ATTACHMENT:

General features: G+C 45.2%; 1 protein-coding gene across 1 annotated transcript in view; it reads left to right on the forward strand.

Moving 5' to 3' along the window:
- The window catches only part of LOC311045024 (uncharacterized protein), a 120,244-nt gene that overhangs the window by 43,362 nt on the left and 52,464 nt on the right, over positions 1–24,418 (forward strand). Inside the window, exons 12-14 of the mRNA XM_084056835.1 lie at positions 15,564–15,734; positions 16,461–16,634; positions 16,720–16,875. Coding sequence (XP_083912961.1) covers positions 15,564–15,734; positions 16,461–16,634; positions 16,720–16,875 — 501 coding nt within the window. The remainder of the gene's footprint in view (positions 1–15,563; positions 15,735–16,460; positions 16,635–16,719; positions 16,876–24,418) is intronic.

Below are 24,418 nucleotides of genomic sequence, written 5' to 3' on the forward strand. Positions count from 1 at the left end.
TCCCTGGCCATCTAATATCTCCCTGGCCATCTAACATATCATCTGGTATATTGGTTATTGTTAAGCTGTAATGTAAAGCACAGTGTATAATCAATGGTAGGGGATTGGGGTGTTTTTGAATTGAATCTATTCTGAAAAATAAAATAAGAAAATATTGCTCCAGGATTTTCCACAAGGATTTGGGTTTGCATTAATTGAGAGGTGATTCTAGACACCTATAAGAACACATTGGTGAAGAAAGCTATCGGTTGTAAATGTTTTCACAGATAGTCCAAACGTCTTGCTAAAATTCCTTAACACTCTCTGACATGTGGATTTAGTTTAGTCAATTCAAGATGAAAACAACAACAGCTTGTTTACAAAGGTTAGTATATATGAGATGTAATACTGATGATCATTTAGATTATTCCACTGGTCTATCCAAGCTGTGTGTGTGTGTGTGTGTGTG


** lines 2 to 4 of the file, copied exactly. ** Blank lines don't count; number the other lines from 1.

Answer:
Moving 5' to 3' along the window:
- The window catches only part of LOC311045024 (uncharacterized protein), a 120,244-nt gene that overhangs the window by 43,362 nt on the left and 52,464 nt on the right, over positions 1–24,418 (forward strand). Inside the window, exons 12-14 of the mRNA XM_084056835.1 lie at positions 15,564–15,734; positions 16,461–16,634; positions 16,720–16,875. Coding sequence (XP_083912961.1) covers positions 15,564–15,734; positions 16,461–16,634; positions 16,720–16,875 — 501 coding nt within the window. The remainder of the gene's footprint in view (positions 1–15,563; positions 15,735–16,460; positions 16,635–16,719; positions 16,876–24,418) is intronic.

Below are 24,418 nucleotides of genomic sequence, written 5' to 3' on the forward strand. Positions count from 1 at the left end.